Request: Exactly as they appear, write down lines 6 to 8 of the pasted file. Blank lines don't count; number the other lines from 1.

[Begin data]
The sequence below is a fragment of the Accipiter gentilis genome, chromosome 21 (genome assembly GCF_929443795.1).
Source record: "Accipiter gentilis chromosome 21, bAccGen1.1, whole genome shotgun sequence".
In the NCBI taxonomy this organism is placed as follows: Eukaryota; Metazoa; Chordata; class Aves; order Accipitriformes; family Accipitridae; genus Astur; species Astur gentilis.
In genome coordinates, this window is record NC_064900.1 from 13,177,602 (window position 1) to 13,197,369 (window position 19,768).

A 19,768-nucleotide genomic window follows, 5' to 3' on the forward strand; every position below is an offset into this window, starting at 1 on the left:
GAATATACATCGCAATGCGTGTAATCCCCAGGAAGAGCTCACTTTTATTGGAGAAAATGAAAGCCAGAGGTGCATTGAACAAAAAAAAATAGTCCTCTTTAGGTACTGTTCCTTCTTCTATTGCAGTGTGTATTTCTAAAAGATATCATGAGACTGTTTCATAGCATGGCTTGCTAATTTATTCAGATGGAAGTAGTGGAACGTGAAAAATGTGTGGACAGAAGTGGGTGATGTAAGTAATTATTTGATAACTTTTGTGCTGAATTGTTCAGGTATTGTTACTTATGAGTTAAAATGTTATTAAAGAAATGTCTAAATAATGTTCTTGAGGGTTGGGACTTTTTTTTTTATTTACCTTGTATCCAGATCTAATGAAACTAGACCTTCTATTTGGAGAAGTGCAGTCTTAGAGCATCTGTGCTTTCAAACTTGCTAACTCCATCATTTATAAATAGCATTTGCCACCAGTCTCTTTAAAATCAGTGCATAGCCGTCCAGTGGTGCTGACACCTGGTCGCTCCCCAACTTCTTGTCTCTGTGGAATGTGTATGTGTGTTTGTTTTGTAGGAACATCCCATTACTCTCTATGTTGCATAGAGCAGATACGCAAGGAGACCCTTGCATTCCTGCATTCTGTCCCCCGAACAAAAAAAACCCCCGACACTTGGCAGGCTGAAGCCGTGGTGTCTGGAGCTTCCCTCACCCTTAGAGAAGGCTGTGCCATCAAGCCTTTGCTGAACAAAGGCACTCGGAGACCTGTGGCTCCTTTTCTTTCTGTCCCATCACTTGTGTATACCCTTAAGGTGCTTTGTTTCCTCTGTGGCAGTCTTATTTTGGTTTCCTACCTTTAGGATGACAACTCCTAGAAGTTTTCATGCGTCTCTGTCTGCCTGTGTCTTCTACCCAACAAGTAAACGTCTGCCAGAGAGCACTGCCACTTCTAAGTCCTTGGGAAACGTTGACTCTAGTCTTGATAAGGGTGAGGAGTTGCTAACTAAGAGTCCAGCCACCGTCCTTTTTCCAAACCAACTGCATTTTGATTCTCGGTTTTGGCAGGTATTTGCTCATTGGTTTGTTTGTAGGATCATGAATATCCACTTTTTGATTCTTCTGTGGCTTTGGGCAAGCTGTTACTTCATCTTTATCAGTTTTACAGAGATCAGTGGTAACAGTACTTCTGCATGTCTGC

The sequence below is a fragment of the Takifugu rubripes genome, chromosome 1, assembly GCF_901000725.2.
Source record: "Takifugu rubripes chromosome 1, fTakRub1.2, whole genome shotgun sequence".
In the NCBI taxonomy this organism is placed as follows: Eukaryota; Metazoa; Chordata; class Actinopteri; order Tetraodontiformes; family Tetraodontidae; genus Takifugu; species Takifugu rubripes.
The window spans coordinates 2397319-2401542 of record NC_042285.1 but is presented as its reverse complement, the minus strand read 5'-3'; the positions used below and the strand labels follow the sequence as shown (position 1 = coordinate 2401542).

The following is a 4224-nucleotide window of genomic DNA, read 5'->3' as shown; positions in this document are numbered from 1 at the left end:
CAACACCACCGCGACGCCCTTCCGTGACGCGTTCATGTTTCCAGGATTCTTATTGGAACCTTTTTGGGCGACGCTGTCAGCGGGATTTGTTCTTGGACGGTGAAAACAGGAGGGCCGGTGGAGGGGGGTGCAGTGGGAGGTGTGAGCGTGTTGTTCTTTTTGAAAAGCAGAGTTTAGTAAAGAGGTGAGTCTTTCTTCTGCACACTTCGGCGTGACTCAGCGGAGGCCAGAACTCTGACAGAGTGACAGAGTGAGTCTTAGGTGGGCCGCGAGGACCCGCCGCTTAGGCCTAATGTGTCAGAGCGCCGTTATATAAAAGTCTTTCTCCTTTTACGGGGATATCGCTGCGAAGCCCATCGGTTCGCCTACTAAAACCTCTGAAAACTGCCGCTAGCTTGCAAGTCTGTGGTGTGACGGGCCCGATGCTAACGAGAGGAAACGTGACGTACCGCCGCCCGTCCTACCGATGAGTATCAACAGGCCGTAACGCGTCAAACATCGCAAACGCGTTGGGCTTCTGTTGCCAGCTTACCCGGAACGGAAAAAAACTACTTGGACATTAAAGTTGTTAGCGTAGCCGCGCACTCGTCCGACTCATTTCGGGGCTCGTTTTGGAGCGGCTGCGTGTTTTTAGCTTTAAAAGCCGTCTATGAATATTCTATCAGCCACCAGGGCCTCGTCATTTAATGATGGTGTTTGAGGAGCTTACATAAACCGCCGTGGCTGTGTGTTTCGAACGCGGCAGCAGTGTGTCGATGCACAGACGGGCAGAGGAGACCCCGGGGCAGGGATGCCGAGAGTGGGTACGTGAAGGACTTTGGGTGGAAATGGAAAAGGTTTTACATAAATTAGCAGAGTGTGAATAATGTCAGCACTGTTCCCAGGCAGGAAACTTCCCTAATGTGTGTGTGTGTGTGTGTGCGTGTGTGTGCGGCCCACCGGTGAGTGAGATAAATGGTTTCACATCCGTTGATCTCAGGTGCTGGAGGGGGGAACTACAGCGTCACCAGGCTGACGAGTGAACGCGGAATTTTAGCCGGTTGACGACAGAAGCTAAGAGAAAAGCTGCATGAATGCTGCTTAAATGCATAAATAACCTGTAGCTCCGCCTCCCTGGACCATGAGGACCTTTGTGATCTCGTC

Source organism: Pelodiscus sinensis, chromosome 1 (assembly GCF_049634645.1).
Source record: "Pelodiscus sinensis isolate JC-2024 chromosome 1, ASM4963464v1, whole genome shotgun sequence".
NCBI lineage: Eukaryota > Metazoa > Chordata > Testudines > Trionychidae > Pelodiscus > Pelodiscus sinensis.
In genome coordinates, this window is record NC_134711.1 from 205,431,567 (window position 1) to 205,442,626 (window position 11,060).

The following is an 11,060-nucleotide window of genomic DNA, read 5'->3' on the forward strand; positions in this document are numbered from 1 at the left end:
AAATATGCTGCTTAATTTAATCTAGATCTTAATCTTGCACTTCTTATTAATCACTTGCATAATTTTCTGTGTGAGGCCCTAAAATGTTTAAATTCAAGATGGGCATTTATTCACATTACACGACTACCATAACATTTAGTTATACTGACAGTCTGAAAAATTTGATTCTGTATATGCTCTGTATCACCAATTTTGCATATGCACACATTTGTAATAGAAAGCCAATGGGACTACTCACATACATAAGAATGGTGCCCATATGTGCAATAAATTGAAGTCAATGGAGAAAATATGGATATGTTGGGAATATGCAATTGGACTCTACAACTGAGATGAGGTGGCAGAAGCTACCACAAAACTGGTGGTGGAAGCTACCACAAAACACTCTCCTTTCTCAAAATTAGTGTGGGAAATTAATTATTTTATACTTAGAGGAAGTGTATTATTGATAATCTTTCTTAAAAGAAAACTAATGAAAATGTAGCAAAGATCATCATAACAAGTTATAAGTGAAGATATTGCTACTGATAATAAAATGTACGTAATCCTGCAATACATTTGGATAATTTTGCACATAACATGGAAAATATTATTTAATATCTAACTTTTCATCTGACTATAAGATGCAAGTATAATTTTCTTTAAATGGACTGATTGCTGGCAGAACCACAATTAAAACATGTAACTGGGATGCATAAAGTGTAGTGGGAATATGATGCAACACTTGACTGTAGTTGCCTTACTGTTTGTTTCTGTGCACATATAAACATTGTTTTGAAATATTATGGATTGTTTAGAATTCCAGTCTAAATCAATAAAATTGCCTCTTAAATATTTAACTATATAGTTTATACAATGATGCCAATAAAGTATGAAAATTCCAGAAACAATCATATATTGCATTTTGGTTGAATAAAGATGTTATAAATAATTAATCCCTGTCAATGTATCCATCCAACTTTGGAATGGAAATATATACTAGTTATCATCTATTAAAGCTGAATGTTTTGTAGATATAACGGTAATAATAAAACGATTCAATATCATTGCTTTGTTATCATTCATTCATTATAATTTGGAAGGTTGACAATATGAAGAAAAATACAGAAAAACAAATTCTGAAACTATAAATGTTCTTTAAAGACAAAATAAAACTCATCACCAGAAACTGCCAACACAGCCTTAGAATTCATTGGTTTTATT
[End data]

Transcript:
GAATATACATCGCAATGCGTGTAATCCCCAGGAAGAGCTCACTTTTATTGGAGAAAATGAAAGCCAGAGGTGCATTGAACAAAAAAAAATAGTCCTCTTTAGGTACTGTTCCTTCTTCTATTGCAGTGTGTATTTCTAAAAGATATCATGAGACTGTTTCATAGCATGGCTTGCTAATTTATTCAGATGGAAGTAGTGGAACGTGAAAAATGTGTGGACAGAAGTGGGTGATGTAAGTAATTATTTGATAACTTTTGTGCTGAATTGTTCAGGTATTGTTACTTATGAGTTAAAATGTTATTAAAGAAATGTCTAAATAATGTTCTTGAGGGTTGGGACTTTTTTTTTTATTTACCTTGTATCCAGATCTAATGAAACTAGACCTTCTATTTGGAGAAGTGCAGTCTTAGAGCATCTGTGCTTTCAAACTTGCTAACTCCATCATTTATAAATAGCATTTGCCACCAGTCTCTTTAAAATCAGTGCATAGCCGTCCAGTGGTGCTGACACCTGGTCGCTCCCCAACTTCTTGTCTCTGTGGAATGTGTATGTGTGTTTGTTTTGTAGGAACATCCCATTACTCTCTATGTTGCATAGAGCAGATACGCAAGGAGACCCTTGCATTCCTGCATTCTGTCCCCCGAACAAAAAAAACCCCCGACACTTGGCAGGCTGAAGCCGTGGTGTCTGGAGCTTCCCTCACCCTTAGAGAAGGCTGTGCCATCAAGCCTTTGCTGAACAAAGGCACTCGGAGACCTGTGGCTCCTTTTCTTTCTGTCCCATCACTTGTGTATACCCTTAAGGTGCTTTGTTTCCTCTGTGGCAGTCTTATTTTGGTTTCCTACCTTTAGGATGACAACTCCTAGAAGTTTTCATGCGTCTCTGTCTGCCTGTGTCTTCTACCCAACAAGTAAACGTCTGCCAGAGAGCACTGCCACTTCTAAGTCCTTGGGAAACGTTGACTCTAGTCTTGATAAGGGTGAGGAGTTGCTAACTAAGAGTCCAGCCACCGTCCTTTTTCCAAACCAACTGCATTTTGATTCTCGGTTTTGGCAGGTATTTGCTCATTGGTTTGTTTGTAGGATCATGAATATCCACTTTTTGATTCTTCTGTGGCTTTGGGCAAGCTGTTACTTCATCTTTATCAGTTTTACAGAGATCAGTGGTAACAGTACTTCTGCATGTCTGC

The sequence below is a fragment of the Takifugu rubripes genome, chromosome 1, assembly GCF_901000725.2.
Source record: "Takifugu rubripes chromosome 1, fTakRub1.2, whole genome shotgun sequence".